Razorback Lookout reopened

New handrails and facelift for culturally significant landmark

Tom Beatson Outlook at Tweed Heads reopened to the public last week, following construction of a new safety railing along the walkway.

The outlook, commonly known as Razorback, had been closed since April because of safety concerns about the existing railing.

Community consultation revealed high demand for public access to be restored and Council designed a cost-effective option to replace the railing, utilising the existing concrete path.

Razorback_TomBeatsonLookout_160225_660 Photo caption: TURSA trainees worked with Council officers to give Tom Beatson Outlook a facelift before the reopening of the park.

Job Active trainees from TURSA, working with Council Parks and Gardens staff, have mowed the park and repainted the benches and shelters in preparation for the reopening.

“Razorback is an amazing scenic location for Tweed Heads and is also a place of cultural significance for the Aboriginal community,” Mayor of Tweed, Councillor Katie Milne, said.

“With our region being recognised as a National Iconic Landscape, it’s important to invest in and celebrate beautiful locations such as these to maintain the integrity of our shire’s natural and cultural heritage.”

Council’s Community Development Officer – Aboriginal, Rob Appo, said it was a particularly important cultural site for the local Aboriginal community, which knows the location as ‘Joongurrabah’.  “The plateau is connected to a very old Aboriginal story about the place where the pelicans played,” he said.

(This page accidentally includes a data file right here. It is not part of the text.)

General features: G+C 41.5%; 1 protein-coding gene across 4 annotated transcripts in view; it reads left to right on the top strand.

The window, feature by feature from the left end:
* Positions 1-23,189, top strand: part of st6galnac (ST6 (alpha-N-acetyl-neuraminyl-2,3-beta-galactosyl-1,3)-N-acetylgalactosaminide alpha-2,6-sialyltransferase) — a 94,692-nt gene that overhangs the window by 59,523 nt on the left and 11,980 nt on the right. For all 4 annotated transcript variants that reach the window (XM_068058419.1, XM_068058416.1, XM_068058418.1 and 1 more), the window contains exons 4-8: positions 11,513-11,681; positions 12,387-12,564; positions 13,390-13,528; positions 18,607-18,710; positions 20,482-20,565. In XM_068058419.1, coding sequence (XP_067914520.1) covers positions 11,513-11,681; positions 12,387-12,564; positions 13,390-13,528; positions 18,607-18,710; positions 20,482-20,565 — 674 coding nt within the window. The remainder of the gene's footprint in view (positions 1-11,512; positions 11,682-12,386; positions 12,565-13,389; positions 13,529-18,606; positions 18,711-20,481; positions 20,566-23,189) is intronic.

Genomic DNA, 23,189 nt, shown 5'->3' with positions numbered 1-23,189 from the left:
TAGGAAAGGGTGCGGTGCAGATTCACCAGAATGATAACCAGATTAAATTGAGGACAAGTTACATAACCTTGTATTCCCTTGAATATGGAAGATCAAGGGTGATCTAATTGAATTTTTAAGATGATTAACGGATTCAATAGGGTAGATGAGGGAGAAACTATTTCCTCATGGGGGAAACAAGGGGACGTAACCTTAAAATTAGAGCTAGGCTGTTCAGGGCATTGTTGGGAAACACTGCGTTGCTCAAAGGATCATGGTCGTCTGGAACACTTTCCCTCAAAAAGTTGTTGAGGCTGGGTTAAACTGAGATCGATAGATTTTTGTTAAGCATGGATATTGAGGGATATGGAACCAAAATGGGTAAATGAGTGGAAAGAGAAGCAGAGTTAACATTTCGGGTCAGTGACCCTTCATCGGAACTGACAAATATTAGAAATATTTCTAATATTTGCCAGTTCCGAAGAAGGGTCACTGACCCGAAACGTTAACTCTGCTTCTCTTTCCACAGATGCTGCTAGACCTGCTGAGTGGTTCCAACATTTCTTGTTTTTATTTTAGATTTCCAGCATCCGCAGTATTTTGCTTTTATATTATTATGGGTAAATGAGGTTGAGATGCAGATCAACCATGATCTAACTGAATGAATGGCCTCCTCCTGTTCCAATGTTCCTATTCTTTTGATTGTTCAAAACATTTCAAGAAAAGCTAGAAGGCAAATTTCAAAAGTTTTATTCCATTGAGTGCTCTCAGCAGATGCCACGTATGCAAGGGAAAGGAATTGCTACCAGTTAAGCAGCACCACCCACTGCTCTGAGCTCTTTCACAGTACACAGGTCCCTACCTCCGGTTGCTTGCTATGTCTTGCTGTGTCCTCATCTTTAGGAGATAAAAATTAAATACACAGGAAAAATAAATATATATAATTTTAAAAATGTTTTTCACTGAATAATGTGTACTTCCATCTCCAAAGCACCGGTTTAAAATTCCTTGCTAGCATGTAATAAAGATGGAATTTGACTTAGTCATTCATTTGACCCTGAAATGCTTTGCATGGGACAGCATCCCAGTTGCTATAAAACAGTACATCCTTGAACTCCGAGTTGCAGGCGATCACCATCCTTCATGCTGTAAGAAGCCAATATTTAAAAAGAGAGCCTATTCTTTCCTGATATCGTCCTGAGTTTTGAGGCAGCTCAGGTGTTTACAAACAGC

“Joongurrabah is listed as a place of cultural significance in the Aboriginal Cultural Heritage Act.”

Director Community and Natural Resources Tracey Stinson said Council was highly conscious of the lookout’s importance to many members of the community and found a safe and cost-effective option to reopen the walkway as soon as possible.

“Razorback means a great deal to a lot of Tweed residents, either because of a landmark moment in their lives or simply as a destination for walks or to take visitors to the area,” Ms Stinson said.  “That was evident by the number of residents who attended an information stall we held at Razorback soon after the walkway was closed.

“The outlook also offers one of the most spectacular 360-degree views of our stunning district.”

Courtesy Tweed Shire Council Newsroom